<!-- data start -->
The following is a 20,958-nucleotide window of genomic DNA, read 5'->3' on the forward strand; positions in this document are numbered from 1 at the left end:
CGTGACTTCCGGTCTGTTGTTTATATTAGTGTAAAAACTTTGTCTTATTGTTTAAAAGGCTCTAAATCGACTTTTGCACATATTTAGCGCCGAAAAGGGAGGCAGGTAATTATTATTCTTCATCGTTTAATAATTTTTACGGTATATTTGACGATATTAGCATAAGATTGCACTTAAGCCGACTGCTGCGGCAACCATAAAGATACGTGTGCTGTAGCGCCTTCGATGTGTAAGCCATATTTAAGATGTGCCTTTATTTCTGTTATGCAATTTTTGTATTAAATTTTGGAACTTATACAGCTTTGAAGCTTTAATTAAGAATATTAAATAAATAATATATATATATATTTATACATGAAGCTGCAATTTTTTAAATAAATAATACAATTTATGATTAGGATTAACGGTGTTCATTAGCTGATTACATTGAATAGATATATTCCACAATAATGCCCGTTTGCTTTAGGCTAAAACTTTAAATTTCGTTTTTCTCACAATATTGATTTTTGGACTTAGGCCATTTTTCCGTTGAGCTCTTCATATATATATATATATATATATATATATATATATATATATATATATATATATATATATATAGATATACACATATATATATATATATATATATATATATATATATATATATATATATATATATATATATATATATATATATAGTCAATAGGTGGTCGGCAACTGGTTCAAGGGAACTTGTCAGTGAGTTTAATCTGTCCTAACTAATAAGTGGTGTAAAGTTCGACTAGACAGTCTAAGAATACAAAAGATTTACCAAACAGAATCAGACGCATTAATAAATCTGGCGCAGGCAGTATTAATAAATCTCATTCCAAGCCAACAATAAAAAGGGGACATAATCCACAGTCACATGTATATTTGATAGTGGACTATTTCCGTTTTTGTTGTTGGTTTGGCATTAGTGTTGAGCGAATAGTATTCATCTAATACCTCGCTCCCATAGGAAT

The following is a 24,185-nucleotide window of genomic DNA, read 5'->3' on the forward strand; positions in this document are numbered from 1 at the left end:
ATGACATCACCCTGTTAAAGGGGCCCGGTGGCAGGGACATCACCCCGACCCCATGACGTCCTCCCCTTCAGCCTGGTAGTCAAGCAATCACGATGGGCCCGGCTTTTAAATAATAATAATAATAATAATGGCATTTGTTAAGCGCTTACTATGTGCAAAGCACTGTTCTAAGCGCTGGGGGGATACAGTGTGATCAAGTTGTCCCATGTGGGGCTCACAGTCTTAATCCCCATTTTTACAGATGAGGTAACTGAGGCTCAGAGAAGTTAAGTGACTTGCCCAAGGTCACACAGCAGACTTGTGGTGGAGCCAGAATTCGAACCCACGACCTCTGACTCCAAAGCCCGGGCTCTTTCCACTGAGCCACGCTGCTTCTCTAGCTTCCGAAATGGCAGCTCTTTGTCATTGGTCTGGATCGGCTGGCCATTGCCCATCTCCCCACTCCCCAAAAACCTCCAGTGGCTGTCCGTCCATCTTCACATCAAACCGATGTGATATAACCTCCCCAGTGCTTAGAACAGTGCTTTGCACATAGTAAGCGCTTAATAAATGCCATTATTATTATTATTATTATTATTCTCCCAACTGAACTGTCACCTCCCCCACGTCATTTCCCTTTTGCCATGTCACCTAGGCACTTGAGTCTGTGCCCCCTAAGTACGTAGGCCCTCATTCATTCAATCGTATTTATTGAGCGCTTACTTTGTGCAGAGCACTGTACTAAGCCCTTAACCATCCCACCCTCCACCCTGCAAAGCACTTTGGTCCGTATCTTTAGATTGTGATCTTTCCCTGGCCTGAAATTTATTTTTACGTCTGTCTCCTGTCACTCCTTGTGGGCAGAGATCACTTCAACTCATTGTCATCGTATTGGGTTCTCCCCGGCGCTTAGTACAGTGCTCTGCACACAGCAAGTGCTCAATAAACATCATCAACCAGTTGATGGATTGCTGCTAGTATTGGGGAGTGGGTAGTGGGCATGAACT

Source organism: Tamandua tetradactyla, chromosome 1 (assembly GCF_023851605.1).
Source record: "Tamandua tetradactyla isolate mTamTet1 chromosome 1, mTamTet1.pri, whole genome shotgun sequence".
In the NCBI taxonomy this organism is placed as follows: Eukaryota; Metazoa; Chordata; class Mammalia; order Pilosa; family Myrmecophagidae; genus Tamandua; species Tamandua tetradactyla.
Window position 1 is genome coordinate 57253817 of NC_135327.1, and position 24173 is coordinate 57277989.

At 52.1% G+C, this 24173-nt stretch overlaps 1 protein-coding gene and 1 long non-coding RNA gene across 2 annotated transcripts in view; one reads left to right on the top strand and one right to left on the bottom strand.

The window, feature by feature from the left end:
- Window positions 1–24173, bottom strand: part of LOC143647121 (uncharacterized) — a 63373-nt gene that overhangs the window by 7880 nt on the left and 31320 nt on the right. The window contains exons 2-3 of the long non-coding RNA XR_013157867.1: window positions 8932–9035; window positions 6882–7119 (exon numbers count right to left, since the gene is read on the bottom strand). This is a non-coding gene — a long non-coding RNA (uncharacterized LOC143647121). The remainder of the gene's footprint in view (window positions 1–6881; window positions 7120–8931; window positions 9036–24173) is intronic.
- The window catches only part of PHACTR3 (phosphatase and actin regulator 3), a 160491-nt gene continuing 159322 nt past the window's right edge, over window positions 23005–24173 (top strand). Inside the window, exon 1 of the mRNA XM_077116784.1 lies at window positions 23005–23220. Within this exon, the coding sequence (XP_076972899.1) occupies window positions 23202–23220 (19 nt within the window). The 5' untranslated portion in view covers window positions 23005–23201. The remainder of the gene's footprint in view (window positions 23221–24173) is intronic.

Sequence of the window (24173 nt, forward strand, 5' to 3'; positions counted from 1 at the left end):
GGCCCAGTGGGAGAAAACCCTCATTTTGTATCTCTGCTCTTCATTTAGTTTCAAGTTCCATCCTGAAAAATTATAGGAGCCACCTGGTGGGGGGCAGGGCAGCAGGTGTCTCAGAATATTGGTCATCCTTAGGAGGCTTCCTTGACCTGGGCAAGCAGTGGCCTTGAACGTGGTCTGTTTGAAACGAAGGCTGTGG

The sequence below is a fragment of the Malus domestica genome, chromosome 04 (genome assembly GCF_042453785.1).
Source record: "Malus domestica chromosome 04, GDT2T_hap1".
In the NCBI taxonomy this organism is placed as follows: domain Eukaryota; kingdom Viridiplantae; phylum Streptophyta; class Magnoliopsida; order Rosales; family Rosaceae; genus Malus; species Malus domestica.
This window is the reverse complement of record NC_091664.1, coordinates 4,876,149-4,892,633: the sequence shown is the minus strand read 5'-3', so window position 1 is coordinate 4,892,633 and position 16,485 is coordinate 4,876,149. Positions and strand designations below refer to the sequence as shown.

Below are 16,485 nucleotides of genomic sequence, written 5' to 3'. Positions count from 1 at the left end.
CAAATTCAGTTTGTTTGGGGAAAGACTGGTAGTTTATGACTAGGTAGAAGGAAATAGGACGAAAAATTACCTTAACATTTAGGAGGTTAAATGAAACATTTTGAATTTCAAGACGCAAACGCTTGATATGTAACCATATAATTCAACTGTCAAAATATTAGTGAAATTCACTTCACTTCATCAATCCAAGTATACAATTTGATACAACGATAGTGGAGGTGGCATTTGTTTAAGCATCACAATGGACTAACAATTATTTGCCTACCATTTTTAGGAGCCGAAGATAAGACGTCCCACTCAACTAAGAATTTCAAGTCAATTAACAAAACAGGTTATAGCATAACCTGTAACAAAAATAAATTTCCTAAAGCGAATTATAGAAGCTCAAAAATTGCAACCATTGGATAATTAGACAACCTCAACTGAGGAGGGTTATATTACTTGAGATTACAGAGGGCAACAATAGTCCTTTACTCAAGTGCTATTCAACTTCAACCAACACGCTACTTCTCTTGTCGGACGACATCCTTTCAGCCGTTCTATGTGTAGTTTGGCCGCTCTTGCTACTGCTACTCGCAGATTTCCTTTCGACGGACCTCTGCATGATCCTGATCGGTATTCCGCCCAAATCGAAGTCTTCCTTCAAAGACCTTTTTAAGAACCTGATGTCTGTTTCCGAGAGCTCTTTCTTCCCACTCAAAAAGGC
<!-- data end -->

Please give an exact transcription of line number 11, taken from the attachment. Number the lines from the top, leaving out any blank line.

- Window positions 1–24173, bottom strand: part of LOC143647121 (uncharacterized) — a 63373-nt gene that overhangs the window by 7880 nt on the left and 31320 nt on the right. The window contains exons 2-3 of the long non-coding RNA XR_013157867.1: window positions 8932–9035; window positions 6882–7119 (exon numbers count right to left, since the gene is read on the bottom strand). This is a non-coding gene — a long non-coding RNA (uncharacterized LOC143647121). The remainder of the gene's footprint in view (window positions 1–6881; window positions 7120–8931; window positions 9036–24173) is intronic.